A campaign has begun to get Grade I listed status for the former Surrey home of Sir Arthur Conan Doyle, the author behind Sherlock Holmes.
Sir Arthur Conan Doyle lived at Undershaw from 1897 to 1906
The Victorian Society has asked English Heritage to upgrade Undershaw from its current Grade II status.
The "urgent application" has been made because of moves by Undershaw's current owners to redevelop the building.
A second planning application is due to be lodged next week for Undershaw to be converted into separate homes.
A previous application for 13 dwellings at Undershaw was rejected by Waverley Borough Council on 8 May.
The new revised proposal is for fewer dwellings at the property, which was most recently used as a hotel.
Christopher Atkins, from RDA Architects, speaking on behalf of Undershaw's owners Fossway Ltd, said: "It might have been his [Conan Doyle's] home once, but it's been through a number of different versions since.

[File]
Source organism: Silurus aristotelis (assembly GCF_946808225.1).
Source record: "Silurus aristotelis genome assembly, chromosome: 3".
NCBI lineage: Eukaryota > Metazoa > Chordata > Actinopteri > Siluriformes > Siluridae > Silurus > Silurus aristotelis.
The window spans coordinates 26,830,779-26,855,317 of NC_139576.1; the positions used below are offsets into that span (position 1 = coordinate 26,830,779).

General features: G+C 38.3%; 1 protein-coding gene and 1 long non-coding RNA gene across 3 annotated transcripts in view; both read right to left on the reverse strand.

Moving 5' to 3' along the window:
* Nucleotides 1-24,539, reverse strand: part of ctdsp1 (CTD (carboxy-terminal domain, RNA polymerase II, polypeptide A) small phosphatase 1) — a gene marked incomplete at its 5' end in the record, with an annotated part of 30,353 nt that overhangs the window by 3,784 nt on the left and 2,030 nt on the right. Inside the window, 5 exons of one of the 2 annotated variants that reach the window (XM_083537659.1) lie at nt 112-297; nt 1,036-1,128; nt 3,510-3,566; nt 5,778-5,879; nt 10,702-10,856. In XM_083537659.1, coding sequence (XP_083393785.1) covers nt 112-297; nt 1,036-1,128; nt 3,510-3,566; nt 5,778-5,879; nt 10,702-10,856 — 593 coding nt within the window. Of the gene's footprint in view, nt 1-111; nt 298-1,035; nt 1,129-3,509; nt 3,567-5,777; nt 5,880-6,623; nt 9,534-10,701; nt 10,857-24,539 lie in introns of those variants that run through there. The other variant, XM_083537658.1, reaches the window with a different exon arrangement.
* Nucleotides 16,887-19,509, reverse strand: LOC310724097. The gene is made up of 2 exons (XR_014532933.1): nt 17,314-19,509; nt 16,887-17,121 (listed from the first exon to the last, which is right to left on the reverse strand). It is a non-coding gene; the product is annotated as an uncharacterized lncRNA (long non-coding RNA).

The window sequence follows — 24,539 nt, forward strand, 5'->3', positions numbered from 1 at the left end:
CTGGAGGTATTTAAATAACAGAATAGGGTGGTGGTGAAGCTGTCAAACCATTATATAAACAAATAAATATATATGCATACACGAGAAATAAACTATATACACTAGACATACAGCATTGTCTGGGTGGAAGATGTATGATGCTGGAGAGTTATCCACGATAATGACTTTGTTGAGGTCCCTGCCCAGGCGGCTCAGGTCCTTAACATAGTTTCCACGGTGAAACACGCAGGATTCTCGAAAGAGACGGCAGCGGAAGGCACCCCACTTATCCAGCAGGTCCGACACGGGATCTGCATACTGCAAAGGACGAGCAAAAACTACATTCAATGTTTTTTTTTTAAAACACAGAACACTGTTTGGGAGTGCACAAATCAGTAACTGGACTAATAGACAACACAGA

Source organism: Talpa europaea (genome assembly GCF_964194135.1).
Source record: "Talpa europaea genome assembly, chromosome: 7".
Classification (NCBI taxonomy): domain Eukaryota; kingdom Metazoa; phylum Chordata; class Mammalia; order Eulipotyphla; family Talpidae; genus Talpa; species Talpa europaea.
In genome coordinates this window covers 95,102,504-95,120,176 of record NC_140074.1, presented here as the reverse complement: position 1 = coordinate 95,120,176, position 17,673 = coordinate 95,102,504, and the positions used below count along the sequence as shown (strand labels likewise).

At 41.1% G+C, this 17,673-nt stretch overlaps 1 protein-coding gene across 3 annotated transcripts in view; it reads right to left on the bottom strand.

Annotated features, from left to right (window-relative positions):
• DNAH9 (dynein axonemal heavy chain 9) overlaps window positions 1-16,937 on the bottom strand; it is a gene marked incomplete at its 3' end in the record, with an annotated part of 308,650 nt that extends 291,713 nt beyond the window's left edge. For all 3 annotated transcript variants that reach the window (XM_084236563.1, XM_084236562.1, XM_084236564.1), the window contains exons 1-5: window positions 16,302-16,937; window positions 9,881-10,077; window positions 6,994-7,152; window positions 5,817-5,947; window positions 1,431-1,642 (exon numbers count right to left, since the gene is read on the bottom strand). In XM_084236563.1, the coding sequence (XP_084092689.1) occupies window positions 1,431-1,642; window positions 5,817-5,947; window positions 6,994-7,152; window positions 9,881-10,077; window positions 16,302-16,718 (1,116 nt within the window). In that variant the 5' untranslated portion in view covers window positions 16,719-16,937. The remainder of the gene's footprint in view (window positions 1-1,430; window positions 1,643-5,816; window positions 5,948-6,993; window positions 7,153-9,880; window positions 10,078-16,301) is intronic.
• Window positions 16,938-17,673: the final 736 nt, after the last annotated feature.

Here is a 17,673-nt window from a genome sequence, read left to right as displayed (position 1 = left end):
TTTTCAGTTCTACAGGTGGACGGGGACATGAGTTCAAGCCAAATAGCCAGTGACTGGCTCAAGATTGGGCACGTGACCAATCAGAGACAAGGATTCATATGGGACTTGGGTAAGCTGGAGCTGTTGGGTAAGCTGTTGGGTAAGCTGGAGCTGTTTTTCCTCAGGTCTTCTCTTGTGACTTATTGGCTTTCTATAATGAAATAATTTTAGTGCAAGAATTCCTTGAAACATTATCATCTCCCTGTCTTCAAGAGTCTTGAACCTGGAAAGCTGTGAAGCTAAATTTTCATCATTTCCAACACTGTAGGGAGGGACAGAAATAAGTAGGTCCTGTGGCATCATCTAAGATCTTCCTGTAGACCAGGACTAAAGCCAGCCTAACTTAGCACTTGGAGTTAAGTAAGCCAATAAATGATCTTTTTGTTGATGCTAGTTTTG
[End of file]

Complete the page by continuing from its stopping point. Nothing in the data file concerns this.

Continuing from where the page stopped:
"If it's left alone it will fall to pieces.
"The developer's intention is to provide a number of houses within the existing building, and that will then provide the funding to enable it to be restored to its original position as far as possible."
But the Victorian Society, working with the Sherlock Holmes Society of London, wants to protect Undershaw's heritage by ensuring it is safe from development.
It has requested Grade I listed status because "any scheme for subdivision could be hugely damaging".
Dr Kathryn Ferry, an architectural adviser with the Victorian Society, said: "This house has local, national and international significance as the home of one of the best-known authors in the English language."
The society said Conan Doyle commissioned Undershaw in 1896, living there for almost 10 years during which time he wrote such classics as The Hound of the Baskervilles.